Sy Coleman launched what is now Aspen Public Radio by rebroadcasting the Laramie Public Radio Station in 1981. Five years later, Coleman debuted KAJX’s first local original programming by ordering a pizza live on the air.
Coleman died of a heart attack on June 15 in Cusco, Peru at the age of 77, according to a report from the APR newsroom.
Coleman moved to the valley in 1978 and missed the public radio stations he was used to listening to in his home town of Boston. According to an interview broadcast on Aspen Public Radio in 2013, Coleman said he was an avid HAM radio operator since the age of 11. On a hike up Watson Divide early in his time in the valley, he brought a portable FM radio and was surprised to be able to tune in to the Laramie station.
“I wanted to hear some public radio, lo and behold I heard some. Of all things, I not only heard a station, it was in the middle of broadcasting live from the Aspen Music Festival,” he recalled in the interview.
Mixed in with the translator broadcasts, Coleman launched a classical show consisting of records played from a turntable in his apartment. He would also provide news by reading Aspen Daily News and Aspen Times articles out loud over the air.
“I would read articles from both newspapers and insert comments along the way. Both editorial or even just critical of the writing of the news article,” Coleman said.
Coleman remained the leader of the organization as it moved to a studio in the AABC, and was part of securing the Red Brick Center for the Arts as a city hub of nonprofit arts organizations.
“The Red Brick was destined to be condominiums, not a cultural center,” he said.
He credited Aspen City Council member and longtime friend Rachel Richards for her work in arranging the space for where Aspen Public Radio now sits. He said he wanted the location to be more accessible to the public.
“It was hard to get much community interaction at the business center,” Coleman said.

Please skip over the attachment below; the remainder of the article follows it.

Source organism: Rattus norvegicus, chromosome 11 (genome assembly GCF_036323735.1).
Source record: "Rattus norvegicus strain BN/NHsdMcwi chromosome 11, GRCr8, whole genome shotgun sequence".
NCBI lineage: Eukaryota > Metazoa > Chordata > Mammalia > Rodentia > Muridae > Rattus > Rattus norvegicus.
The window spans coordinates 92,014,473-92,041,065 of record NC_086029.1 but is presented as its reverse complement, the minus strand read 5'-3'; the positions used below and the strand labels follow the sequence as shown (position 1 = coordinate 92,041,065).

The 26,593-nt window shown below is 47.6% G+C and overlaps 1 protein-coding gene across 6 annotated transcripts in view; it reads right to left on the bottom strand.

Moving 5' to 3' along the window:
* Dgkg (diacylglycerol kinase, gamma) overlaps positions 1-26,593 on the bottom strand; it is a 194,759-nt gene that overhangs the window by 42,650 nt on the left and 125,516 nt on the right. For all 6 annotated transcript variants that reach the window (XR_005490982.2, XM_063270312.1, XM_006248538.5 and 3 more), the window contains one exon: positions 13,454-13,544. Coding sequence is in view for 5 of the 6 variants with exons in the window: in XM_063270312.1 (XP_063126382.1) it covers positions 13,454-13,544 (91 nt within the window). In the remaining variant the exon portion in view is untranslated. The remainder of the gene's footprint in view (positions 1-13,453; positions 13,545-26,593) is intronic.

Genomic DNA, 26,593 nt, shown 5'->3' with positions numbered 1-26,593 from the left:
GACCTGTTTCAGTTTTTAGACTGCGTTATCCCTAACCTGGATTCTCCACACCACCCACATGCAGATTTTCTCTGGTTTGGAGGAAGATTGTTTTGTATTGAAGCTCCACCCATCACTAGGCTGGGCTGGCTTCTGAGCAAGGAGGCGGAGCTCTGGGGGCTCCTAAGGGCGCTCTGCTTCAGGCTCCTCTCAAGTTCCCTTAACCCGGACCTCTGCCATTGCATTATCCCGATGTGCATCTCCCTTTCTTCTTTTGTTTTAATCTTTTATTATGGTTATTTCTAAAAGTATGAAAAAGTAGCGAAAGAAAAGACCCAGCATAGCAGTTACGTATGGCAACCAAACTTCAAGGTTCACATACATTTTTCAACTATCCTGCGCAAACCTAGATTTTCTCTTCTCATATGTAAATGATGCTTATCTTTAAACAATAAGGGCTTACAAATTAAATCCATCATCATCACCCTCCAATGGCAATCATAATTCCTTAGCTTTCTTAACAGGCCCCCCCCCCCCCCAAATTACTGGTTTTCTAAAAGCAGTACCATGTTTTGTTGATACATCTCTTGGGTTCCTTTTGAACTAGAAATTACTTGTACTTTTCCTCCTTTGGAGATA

Coleman felt strongly about the community influence on the programming, and had an endless habit of what he called “ruffling feathers.” He enjoyed bringing in volunteer DJs with no former radio experience.
“My whole attitude about community broadcasting was that it should be reflective of the community,” he said. “It was a very different operation, professionalism was not necessarily a requirement.”
When Aspen Public Radio Executive Director Tammy Terwelp announced programming changes early this year, including eliminating the use of volunteer DJs, Coleman led the charge against the decision, encouraging those upset with it to attend the board of directors meeting.
“I’m afraid that if Aspen Public Radio’s decision to eliminate volunteers and music is allowed to stand, the community will have forever lost yet another piece of its soul,” he wrote in a letter to the editor published in the Aspen Daily News in February.
“The founding principle of the station was to combine programs of global origin with the creative expression of community members who choose to live and work in this unique place. Under the current plan, the station will be reduced to the role of a delivery system for programs that are widely available over the internet.”
Coleman’s tenure with the station ended in 1995 amidst another programming shakeup with what he called the “classical Mafia of Aspen.”
In the 2013 interview he said the board and trained staff that now make up the station operations had slipped away from his original vision.
“I very specifically did not want to have a board dominated by one's ability to contribute money to the station which is pretty characteristic of all the cultural institutions in this town,” he said.
As reported by Aspen Public Radio Tuesday, Terwelp honored the work that Coleman did to bring public broadcasting to Aspen.
"I am saddened to learn of Sy's passing,” she said. “He persevered until it was a reality and we are only here today because of him."